Tag Archives: privacy

Song: Social Network B

I want to introduce my child to online social networks but how best to explain some of the risks involved? Thought I’d start with a song…

This is a rewrite of the traditional folk song “Sloop John B”, famously covered by the Beach Boys (www.youtube.com/watch?v=nSAoEf1Ib58) although Cap’n Tom Jones deserves a mention for his singing attire: www.youtube.com/watch?v=fyQeHavCfPg

Video URL (with captions): Social Network B song


For your downloading pleasure, here are the video and audio–only files.

License is Creative Commons Attribution-Noncommercial-Share Alike 3.0 Unported. If you need a media player, I recommend VLC.


We joined a social network.
Me and my best friend, Bert.
Around that walled garden
we did roam.
Surfing all night.
Got into a fight.
I had so much fun,
I don’t wanna go home.

I got a message from Jen,
my girlfriend from way back when,
but now she just won’t
leave me alone.
What did I say?
Why does she haunt me this way?
She’s nice ‘n’ all but
I wish she’d go home.

Then there’s that guy named Ray.
He took me to a crazy partay
and he took lots of photos
with his cell phone.
Now everyone’s seen
me doing that… thing.
I’m tired of getting laughed at.
I wanna go home.

Then there’s those men in black.
They won’t get off my back,
ever since they gave me
that emergency loan.
How do they know
every place that I go?
I’m getting kinda scared now.
I gotta go home.

But now my whole family
has signed up, just like me.
It’s the only way
I keep in touch with my mom.
It’s part of our lives.
How did we ever survive?
Now we’re in the network,
we’re not going home.
Once you’re in the network,
you can never go home.

How to wipe a hard drive with Linux

An opened hard driveI have an old hard drive I want to throw away but I don’t want any remaining photos, financial documents or other personal data getting in the wrong hands. In other words, I want to completely and securely wipe the drive. With Linux there are several options and after a bit of research, here’s what I consider the best way.

Firstly, programs such as fdisk, cfdisk or GParted are not sufficient to fully erase data—they just edit a drive’s partition table. What we want is something more thorough. The standard way to do this is to overwrite data on a drive with randomly-generated data. There are several command-line programs to do this (see below for a comparison) but I’ve chosen shred. Its default is three passes (overwriting all data three times) which I’m comfortable with, but you can specify more if you like, e.g. -p 10 for 10 passes.

WARNING! You don’t need me to tell you that accidentally erasing the wrong data could cause you big problems. Please be careful and check, then double-check each command and especially drive name before pressing Enter.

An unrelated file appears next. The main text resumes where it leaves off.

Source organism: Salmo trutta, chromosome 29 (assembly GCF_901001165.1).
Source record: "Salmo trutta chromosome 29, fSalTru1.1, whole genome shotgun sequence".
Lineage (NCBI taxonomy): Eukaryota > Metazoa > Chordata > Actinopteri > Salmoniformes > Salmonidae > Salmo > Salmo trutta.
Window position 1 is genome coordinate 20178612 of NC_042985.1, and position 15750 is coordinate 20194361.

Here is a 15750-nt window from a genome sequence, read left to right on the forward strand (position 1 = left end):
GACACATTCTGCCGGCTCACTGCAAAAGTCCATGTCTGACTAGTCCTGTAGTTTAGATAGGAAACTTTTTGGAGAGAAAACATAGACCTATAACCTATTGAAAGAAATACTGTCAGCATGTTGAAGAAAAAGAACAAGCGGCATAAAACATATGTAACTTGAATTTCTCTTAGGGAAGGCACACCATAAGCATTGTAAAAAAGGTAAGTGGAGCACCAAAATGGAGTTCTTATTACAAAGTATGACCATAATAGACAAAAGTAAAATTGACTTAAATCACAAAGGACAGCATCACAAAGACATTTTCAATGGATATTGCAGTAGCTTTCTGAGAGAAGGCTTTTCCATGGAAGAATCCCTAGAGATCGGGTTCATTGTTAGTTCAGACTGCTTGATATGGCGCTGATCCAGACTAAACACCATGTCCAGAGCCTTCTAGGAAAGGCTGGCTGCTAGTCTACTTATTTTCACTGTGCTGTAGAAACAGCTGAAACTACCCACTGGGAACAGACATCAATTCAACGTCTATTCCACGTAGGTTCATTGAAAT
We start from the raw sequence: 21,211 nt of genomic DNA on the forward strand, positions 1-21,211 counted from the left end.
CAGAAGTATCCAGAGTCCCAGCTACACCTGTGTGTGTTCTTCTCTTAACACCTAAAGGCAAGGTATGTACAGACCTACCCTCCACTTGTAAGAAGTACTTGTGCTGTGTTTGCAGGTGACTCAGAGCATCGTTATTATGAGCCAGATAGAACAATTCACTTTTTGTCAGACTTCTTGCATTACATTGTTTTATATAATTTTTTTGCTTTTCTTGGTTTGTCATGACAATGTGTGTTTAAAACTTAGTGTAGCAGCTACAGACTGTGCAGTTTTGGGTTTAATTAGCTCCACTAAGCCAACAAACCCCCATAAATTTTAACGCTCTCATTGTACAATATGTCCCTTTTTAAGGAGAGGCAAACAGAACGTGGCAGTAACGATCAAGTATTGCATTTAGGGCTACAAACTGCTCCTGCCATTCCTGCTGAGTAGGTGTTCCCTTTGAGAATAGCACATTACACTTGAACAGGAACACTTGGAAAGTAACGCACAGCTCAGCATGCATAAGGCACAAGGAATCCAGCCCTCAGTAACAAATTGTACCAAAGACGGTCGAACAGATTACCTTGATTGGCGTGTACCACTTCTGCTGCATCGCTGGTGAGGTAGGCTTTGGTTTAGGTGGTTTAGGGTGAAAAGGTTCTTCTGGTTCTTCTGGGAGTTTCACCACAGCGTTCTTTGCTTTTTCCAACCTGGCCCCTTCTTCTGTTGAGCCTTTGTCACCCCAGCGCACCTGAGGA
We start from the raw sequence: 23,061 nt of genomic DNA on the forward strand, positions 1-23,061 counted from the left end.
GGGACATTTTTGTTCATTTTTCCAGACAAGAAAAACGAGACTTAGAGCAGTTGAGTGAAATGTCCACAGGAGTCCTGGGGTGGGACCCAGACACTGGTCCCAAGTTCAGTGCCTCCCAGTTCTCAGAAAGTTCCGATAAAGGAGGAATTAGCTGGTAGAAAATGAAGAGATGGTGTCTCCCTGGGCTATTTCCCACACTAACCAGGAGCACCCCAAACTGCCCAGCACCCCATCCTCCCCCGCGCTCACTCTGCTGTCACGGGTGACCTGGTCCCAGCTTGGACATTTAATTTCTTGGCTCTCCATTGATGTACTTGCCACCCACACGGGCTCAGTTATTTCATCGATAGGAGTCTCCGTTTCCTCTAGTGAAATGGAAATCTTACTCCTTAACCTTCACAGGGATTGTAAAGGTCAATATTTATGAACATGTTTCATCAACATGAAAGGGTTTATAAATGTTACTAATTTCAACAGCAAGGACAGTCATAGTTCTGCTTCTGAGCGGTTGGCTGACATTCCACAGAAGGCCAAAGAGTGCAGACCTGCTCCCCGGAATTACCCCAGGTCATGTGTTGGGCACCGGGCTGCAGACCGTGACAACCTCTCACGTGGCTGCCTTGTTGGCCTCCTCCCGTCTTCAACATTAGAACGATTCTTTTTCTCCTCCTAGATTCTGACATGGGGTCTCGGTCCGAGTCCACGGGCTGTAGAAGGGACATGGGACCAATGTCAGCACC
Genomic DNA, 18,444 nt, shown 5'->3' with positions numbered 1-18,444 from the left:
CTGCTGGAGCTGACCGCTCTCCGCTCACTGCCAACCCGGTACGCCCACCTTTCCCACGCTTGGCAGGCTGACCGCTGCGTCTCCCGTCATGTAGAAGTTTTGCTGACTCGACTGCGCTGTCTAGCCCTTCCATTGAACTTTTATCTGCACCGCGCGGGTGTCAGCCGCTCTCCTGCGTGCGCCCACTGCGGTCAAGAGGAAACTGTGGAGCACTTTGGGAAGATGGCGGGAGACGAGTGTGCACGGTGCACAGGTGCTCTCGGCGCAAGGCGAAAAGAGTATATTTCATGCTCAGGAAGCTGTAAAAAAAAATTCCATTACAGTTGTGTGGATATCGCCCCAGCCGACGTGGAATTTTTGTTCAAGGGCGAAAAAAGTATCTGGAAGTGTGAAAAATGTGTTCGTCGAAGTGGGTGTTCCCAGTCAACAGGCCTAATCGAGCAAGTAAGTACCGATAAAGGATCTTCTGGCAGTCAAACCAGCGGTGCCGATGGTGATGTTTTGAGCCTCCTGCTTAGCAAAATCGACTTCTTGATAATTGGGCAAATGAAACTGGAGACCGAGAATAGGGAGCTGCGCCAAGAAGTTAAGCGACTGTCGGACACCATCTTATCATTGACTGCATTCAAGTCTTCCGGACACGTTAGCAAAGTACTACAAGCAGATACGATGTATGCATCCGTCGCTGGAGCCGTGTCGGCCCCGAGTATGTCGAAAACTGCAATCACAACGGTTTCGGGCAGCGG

Step 1.
Plug in the hard drive and find its name (sdb, sdc, etc.). Use


and look for something like sdb: sdb1

Step 2.
Unmount each partition of the drive (sdb1, sdb2, etc.), e.g.

sudo umount /dev/sdb1

Step 3.
Type the following command for writing random data to the drive three times (default). DON’T PRESS ENTER.

sudo shred -f -v /dev/[your drive name]

Step 4.
Double-check that the drive you’ve specified is the correct one to wipe. OK, now you can press Enter.

Programs for deleting data


Purpose: “Search a device for bad blocks”

sudo badblocks -w -t random -p 1 -s /dev/sdb

Summary: A single (-p 1) overwrite (-w) with random data (-t random), showing progress (-s).
Time for 6GB: 16 mins 20 secs


Purpose: “Convert and copy a file”
Notes: You can’t see your progress or specify multiple passes.
Got stuck with faulty drive.

sudo dd if=/dev/urandom of=/dev/sdb

Summary: A single overwrite with random data.
Time for 6GB: 1 hr 5 mins


Purpose: “Overwrite a file to hide its contents, and optionally delete it”

sudo shred -f -v -n 1 /dev/sdb

Summary: Force (-f) a single (-n 1) overwrite with random data, showing progress (-v).
Time for 6GB: 10 mins 6 secs


Purpose: “Securely erase files from magnetic media”
Notes: Not in default Ubuntu (sudo apt-get install wipe). After running this, I had a few errors running the other commands on the same drive.

sudo wipe -kD -i -q -Q 1 /dev/sdb

Summary: A single (-q -Q 1) overwrite with random data, showing progress (-i), keeping the device’s inode intact (-kD).
Time for 6GB: 9 mins 37 secs

Further information

Smashing a hard disk with a hammerWiping the drive as explained above is good enough for most purposes but forensic experts have amazing skills and tools at their disposal. It may theoretically still be possible to access some of your deleted data. The most secure way to prevent people accessing any data left on your drive is physically drilling, crushing and breaking up the drive, then disposing of the parts in various locations. And encrypting the drive in the first place with TrueCrypt, for example, is also a good idea.

Related links

How to install Truecrypt on Fedora

I’ve tried on several versions of Fedora but never really been able to install Truecrypt. Either it’s resulted in lots of errors or I’ve given up after getting tired of fruitless searching and reading.

At last I’ve found a guide that’s not too long and works!

It’s written for Truecrypt 6.2 on Fedora 11 but worked perfectly for me with Truecrypt 6.3a on Fedora 12:


Of course, it would be best if Truecrypt was available in Linux repositories but from what I understand, the way it’s written makes it very difficult for distros to package and maintain. Even so, the greatness of Truecrypt still makes it worth doing yourself.